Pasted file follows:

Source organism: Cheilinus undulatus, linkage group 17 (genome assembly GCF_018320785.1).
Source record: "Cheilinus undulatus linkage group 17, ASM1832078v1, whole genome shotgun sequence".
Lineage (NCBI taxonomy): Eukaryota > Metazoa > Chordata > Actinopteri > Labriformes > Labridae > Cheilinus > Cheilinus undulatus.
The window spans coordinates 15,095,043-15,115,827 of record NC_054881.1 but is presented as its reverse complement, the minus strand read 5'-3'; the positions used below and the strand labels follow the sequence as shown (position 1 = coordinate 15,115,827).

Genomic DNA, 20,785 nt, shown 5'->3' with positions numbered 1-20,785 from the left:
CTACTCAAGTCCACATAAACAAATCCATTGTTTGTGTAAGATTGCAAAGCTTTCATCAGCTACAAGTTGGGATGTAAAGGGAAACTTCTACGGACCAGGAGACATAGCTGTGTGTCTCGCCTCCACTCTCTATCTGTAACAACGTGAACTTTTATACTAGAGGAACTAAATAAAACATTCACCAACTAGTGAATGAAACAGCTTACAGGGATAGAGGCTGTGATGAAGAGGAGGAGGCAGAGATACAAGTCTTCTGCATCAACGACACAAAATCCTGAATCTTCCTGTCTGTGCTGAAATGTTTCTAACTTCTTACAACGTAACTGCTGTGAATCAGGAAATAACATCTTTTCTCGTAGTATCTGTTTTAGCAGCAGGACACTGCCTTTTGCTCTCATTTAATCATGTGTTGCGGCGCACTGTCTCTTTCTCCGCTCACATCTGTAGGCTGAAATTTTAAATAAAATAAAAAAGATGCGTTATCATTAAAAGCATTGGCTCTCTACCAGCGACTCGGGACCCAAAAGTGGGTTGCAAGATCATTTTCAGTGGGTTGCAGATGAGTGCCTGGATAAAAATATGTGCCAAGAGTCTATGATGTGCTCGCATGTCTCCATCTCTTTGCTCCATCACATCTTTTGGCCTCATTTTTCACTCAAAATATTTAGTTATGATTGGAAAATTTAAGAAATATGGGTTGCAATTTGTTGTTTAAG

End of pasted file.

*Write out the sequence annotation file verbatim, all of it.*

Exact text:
Source organism: Cheilinus undulatus, linkage group 17 (genome assembly GCF_018320785.1).
Source record: "Cheilinus undulatus linkage group 17, ASM1832078v1, whole genome shotgun sequence".
Lineage (NCBI taxonomy): Eukaryota > Metazoa > Chordata > Actinopteri > Labriformes > Labridae > Cheilinus > Cheilinus undulatus.
The window spans coordinates 15,095,043-15,115,827 of record NC_054881.1 but is presented as its reverse complement, the minus strand read 5'-3'; the positions used below and the strand labels follow the sequence as shown (position 1 = coordinate 15,115,827).

Genomic DNA, 20,785 nt, shown 5'->3' with positions numbered 1-20,785 from the left:
CTACTCAAGTCCACATAAACAAATCCATTGTTTGTGTAAGATTGCAAAGCTTTCATCAGCTACAAGTTGGGATGTAAAGGGAAACTTCTACGGACCAGGAGACATAGCTGTGTGTCTCGCCTCCACTCTCTATCTGTAACAACGTGAACTTTTATACTAGAGGAACTAAATAAAACATTCACCAACTAGTGAATGAAACAGCTTACAGGGATAGAGGCTGTGATGAAGAGGAGGAGGCAGAGATACAAGTCTTCTGCATCAACGACACAAAATCCTGAATCTTCCTGTCTGTGCTGAAATGTTTCTAACTTCTTACAACGTAACTGCTGTGAATCAGGAAATAACATCTTTTCTCGTAGTATCTGTTTTAGCAGCAGGACACTGCCTTTTGCTCTCATTTAATCATGTGTTGCGGCGCACTGTCTCTTTCTCCGCTCACATCTGTAGGCTGAAATTTTAAATAAAATAAAAAAGATGCGTTATCATTAAAAGCATTGGCTCTCTACCAGCGACTCGGGACCCAAAAGTGGGTTGCAAGATCATTTTCAGTGGGTTGCAGATGAGTGCCTGGATAAAAATATGTGCCAAGAGTCTATGATGTGCTCGCATGTCTCCATCTCTTTGCTCCATCACATCTTTTGGCCTCATTTTTCACTCAAAATATTTAGTTATGATTGGAAAATTTAAGAAATATGGGTTGCAATTTGTTGTTTAAG